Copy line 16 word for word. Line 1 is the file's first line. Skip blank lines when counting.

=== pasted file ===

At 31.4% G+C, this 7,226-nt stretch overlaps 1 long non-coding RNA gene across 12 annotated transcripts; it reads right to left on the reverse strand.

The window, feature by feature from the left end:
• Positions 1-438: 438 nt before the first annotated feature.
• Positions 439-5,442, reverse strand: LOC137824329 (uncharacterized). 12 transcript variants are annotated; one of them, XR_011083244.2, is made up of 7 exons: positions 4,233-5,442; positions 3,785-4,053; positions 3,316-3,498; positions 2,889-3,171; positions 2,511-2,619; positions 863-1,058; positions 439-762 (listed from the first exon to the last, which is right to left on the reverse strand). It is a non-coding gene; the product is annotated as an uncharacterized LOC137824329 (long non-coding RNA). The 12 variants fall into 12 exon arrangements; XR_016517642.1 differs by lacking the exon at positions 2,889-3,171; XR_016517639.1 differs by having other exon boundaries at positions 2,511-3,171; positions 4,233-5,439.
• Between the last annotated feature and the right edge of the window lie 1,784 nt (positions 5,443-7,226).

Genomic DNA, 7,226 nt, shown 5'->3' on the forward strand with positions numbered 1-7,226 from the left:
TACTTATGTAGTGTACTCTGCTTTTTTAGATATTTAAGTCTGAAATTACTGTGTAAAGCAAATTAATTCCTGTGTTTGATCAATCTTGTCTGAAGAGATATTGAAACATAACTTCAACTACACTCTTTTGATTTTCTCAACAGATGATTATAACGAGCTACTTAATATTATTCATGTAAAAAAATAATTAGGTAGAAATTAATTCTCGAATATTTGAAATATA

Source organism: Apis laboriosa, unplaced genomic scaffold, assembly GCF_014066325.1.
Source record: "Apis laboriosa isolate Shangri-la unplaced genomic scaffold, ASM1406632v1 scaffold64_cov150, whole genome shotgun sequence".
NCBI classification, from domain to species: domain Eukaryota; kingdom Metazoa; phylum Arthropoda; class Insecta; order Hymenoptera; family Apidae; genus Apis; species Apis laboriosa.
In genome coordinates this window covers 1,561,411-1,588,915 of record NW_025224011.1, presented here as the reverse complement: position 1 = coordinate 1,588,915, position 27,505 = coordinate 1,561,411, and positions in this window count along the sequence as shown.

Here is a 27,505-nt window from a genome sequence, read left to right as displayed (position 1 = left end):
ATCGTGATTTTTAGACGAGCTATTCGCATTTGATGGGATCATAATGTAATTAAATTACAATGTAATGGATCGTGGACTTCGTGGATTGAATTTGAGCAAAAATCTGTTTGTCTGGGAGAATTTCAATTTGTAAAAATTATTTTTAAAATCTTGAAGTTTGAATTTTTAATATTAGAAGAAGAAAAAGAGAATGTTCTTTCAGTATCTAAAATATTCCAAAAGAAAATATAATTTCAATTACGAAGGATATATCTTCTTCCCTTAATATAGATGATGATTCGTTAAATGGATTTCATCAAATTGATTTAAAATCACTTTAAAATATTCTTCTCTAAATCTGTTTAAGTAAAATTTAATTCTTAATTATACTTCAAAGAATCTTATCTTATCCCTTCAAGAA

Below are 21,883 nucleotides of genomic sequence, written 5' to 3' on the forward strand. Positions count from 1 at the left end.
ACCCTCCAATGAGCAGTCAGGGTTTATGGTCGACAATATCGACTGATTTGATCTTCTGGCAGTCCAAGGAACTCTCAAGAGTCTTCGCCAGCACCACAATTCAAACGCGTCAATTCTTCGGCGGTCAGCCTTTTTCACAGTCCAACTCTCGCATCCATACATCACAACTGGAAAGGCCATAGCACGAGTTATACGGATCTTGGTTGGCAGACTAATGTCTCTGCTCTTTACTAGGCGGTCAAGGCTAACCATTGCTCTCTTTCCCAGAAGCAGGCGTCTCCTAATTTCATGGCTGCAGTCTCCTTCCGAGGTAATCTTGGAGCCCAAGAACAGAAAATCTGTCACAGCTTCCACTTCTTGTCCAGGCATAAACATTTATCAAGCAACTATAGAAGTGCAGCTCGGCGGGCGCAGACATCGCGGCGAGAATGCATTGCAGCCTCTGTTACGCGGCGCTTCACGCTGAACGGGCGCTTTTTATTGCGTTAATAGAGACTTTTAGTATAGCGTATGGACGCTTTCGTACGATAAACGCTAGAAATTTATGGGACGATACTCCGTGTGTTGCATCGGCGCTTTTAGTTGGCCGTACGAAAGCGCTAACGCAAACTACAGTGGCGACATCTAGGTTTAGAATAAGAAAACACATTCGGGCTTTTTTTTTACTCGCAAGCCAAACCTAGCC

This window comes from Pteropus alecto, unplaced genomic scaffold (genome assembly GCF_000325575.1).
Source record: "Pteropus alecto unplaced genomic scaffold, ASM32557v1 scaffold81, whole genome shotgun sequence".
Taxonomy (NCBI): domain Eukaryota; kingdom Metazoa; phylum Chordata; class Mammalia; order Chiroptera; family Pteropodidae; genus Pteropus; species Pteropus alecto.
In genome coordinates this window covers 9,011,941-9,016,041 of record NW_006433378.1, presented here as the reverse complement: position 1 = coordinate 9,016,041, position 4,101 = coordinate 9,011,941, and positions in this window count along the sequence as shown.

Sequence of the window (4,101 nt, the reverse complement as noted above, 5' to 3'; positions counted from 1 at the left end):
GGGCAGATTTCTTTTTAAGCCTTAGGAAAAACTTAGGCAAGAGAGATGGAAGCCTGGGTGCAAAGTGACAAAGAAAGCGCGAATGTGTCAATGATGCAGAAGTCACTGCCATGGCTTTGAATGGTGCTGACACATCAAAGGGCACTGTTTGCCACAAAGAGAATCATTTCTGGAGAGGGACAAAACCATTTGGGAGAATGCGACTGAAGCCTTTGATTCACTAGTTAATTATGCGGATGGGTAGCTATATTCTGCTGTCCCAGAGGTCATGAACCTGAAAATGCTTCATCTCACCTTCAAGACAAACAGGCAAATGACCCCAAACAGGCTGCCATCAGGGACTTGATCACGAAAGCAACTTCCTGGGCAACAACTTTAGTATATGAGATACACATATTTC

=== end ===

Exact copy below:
This window comes from Pteropus alecto, unplaced genomic scaffold (genome assembly GCF_000325575.1).